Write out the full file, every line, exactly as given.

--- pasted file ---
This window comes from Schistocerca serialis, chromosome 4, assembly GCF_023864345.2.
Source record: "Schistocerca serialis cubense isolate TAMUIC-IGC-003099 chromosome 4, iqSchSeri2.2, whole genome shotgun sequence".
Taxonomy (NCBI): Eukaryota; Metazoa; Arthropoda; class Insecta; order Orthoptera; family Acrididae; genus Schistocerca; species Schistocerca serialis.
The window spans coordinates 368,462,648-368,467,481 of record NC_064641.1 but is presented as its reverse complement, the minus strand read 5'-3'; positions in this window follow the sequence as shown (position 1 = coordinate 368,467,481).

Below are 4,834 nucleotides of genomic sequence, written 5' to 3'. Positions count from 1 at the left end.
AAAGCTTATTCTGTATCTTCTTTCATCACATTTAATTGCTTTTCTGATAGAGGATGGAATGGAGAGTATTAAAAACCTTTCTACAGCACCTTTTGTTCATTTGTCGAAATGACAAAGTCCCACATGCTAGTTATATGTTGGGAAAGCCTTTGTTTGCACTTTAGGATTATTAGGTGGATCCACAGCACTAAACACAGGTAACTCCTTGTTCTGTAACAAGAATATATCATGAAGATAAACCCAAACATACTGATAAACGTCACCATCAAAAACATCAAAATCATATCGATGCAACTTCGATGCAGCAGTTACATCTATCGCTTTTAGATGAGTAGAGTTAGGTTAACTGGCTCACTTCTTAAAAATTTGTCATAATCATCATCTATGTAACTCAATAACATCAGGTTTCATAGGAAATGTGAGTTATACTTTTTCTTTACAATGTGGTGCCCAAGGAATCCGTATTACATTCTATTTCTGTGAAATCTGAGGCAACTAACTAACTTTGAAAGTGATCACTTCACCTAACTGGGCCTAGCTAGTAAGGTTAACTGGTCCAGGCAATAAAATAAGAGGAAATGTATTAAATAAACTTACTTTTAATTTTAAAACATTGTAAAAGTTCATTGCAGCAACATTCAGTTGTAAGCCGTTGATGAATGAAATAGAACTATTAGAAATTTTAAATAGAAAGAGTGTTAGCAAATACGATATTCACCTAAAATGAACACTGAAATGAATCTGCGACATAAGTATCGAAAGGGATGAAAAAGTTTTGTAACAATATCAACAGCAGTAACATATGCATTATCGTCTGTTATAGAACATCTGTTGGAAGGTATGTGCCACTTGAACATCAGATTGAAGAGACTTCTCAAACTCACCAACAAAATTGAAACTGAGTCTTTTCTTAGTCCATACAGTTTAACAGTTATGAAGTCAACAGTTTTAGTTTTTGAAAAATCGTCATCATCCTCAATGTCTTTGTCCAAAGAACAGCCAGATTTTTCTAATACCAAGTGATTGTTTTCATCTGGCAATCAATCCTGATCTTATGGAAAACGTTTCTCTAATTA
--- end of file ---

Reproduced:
This window comes from Schistocerca serialis, chromosome 4, assembly GCF_023864345.2.
Source record: "Schistocerca serialis cubense isolate TAMUIC-IGC-003099 chromosome 4, iqSchSeri2.2, whole genome shotgun sequence".
Taxonomy (NCBI): Eukaryota; Metazoa; Arthropoda; class Insecta; order Orthoptera; family Acrididae; genus Schistocerca; species Schistocerca serialis.
The window spans coordinates 368,462,648-368,467,481 of record NC_064641.1 but is presented as its reverse complement, the minus strand read 5'-3'; positions in this window follow the sequence as shown (position 1 = coordinate 368,467,481).

Below are 4,834 nucleotides of genomic sequence, written 5' to 3'. Positions count from 1 at the left end.
AAAGCTTATTCTGTATCTTCTTTCATCACATTTAATTGCTTTTCTGATAGAGGATGGAATGGAGAGTATTAAAAACCTTTCTACAGCACCTTTTGTTCATTTGTCGAAATGACAAAGTCCCACATGCTAGTTATATGTTGGGAAAGCCTTTGTTTGCACTTTAGGATTATTAGGTGGATCCACAGCACTAAACACAGGTAACTCCTTGTTCTGTAACAAGAATATATCATGAAGATAAACCCAAACATACTGATAAACGTCACCATCAAAAACATCAAAATCATATCGATGCAACTTCGATGCAGCAGTTACATCTATCGCTTTTAGATGAGTAGAGTTAGGTTAACTGGCTCACTTCTTAAAAATTTGTCATAATCATCATCTATGTAACTCAATAACATCAGGTTTCATAGGAAATGTGAGTTATACTTTTTCTTTACAATGTGGTGCCCAAGGAATCCGTATTACATTCTATTTCTGTGAAATCTGAGGCAACTAACTAACTTTGAAAGTGATCACTTCACCTAACTGGGCCTAGCTAGTAAGGTTAACTGGTCCAGGCAATAAAATAAGAGGAAATGTATTAAATAAACTTACTTTTAATTTTAAAACATTGTAAAAGTTCATTGCAGCAACATTCAGTTGTAAGCCGTTGATGAATGAAATAGAACTATTAGAAATTTTAAATAGAAAGAGTGTTAGCAAATACGATATTCACCTAAAATGAACACTGAAATGAATCTGCGACATAAGTATCGAAAGGGATGAAAAAGTTTTGTAACAATATCAACAGCAGTAACATATGCATTATCGTCTGTTATAGAACATCTGTTGGAAGGTATGTGCCACTTGAACATCAGATTGAAGAGACTTCTCAAACTCACCAACAAAATTGAAACTGAGTCTTTTCTTAGTCCATACAGTTTAACAGTTATGAAGTCAACAGTTTTAGTTTTTGAAAAATCGTCATCATCCTCAATGTCTTTGTCCAAAGAACAGCCAGATTTTTCTAATACCAAGTGATTGTTTTCATCTGGCAATCAATCCTGATCTTATGGAAAACGTTTCTCTAATTA